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George Gershwin
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George Gershwin

Summertime lyrics

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George Gershwin – Summertime lyrics

And the livin' is easy
Fish are jumpin'
And the cotton is high

Oh, Your daddy's rich
And your mamma's good lookin'
So hush little baby
Don't you cry

One of these mornings
You're going to rise up singing
Then you'll spread your wings
And you'll take to the sky

But until that morning
There's a'nothing can harm you
With your daddy and mammy standing by

And the livin' is easy
Fish are jumpin'
And the cotton is high

Your daddy's rich
And your mamma's good lookin'
So hush little baby
Don't you cry

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  • u
    UnregisteredJul 21, 2012 at 3:41 pm
    I feel like so many of us get upset without really considering the intent. Yes, in the old south, the "mammy" was a servant- perhaps even a slave. The meaning is deeper. It's about life. Summer time is the time to be enjoying what god has given you. A time for sowing and reaping, yes, also a time to give thanks for the protections you have. And then one day you will "fly away"- but be at peace- you are being cared for. Your rich daddy may be a reference to a privileged child then, but it's also a reference to all of us- who have a heavenly father. My two bits.
  • u
    UnregisteredAug 21, 2012 at 4:40 pm
    Might I suggest to some (most?), posting comments here that you get the dvd of porgy & bess? Then you'll know what you're talking about. Or at least read the damn wikipedia page.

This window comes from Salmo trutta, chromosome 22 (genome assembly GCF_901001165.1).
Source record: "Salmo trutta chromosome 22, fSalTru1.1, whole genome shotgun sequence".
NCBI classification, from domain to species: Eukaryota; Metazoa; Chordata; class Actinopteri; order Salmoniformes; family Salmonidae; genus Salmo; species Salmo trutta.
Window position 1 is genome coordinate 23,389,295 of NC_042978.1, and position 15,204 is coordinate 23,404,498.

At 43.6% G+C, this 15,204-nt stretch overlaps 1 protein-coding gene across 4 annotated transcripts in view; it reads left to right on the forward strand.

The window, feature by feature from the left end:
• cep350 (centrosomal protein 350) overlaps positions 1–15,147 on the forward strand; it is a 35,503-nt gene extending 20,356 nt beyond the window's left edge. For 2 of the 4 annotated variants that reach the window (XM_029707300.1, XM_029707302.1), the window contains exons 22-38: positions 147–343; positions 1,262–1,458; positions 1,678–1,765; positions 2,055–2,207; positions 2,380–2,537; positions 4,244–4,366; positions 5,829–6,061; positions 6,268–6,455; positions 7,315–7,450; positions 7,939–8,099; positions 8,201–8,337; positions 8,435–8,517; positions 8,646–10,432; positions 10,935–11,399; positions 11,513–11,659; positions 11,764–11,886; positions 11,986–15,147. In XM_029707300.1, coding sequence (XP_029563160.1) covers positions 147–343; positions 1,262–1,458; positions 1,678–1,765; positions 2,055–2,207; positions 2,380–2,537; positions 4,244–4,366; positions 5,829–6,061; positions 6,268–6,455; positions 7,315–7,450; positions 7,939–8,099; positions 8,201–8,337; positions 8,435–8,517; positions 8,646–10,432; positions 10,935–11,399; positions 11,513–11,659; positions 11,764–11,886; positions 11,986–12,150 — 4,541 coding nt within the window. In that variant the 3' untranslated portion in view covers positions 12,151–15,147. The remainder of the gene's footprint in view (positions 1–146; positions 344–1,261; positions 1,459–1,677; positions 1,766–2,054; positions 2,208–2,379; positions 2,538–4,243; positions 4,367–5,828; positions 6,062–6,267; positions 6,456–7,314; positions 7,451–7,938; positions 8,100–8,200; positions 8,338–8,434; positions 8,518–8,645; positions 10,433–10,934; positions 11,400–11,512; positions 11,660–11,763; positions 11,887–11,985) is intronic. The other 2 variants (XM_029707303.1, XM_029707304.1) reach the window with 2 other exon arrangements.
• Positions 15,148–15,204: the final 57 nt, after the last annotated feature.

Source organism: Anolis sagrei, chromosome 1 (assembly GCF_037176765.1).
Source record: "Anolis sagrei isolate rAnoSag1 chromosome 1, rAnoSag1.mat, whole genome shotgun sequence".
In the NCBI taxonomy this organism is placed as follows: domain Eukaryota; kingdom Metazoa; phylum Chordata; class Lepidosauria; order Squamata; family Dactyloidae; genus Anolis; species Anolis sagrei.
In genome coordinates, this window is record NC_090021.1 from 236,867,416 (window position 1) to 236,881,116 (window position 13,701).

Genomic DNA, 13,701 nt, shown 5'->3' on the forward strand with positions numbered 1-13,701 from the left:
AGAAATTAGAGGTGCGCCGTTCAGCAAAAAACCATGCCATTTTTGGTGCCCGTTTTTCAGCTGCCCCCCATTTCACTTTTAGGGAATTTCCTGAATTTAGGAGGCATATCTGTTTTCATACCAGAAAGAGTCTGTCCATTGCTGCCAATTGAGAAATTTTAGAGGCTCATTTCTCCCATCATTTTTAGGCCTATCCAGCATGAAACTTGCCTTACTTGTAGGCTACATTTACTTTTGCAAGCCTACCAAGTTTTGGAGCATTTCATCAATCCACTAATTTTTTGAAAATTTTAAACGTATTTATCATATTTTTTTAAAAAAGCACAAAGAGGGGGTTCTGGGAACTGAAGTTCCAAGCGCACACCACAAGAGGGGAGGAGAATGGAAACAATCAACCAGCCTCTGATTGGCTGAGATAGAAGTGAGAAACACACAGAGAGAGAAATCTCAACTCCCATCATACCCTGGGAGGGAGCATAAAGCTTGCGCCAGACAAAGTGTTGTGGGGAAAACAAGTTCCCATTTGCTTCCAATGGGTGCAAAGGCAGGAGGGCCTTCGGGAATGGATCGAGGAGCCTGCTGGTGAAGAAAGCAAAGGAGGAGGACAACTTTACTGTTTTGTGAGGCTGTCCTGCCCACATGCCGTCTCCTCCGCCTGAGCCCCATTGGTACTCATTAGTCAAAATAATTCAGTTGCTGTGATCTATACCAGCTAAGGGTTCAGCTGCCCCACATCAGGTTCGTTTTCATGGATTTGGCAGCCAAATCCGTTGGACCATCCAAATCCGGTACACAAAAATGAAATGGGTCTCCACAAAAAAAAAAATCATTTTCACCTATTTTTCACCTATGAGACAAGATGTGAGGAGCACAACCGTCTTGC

No slaves, no privileged white babies, no cotton-pickin' - p&b was set in "catfish row," on the waterfront in charleston, south carolina, in the 1930s.
    That's what it refers to - nothing else - it was a contemporary tale, not historical.
  • j
    jadgitApr 24, 2011 at 6:52 am
    Notice the subtle difference in wording. Baby's "mama" is good-looking, meaning the master's wife. But the well-being, until death arrives, will come from daddy's power and wealth, and from protection and love by "mammy" - not mama. Mammy is the black female who's singing the song, and who loves the child whose mama can't be bothered to take much time for it. As my friend who was raised in the South reports, that was sometimes the Southern way, as it was for him.
  • l
    LenellamaxJun 21, 2010 at 4:32 pm
    You have to realize that this was written as a old south lullabye sung by a nursemaid. Summertime in the south brought about an easier way of living if there was such a thing. But it wasn't cold, and many slaves didn't even have shoes or outerware. This is further supported by the fact that the child's parents were rich, most likely plantation owners. People back then were either rich or poor. There wasn't a middle class. It talks about how the child will be protected while in it's parents care. But like all children they grow up and spread their wings and begin their own life. - A tribute to the first day of summer today.
  • u
    UnregisteredMar 6, 2012 at 3:00 am
    This song is a lullaby about how the kid shouldn't worry. That its parents will take care of it, and when its ready to be on its own, it can, but until then they will take care of it. Also, when a person sings their own version of this song, it doesn't really count as a cover, because thi song is a standard, and it is normal for a good singer to make their own version of this wonderful song. (i wonder what would happen if lady gaga made a version of it. *Shudder*)

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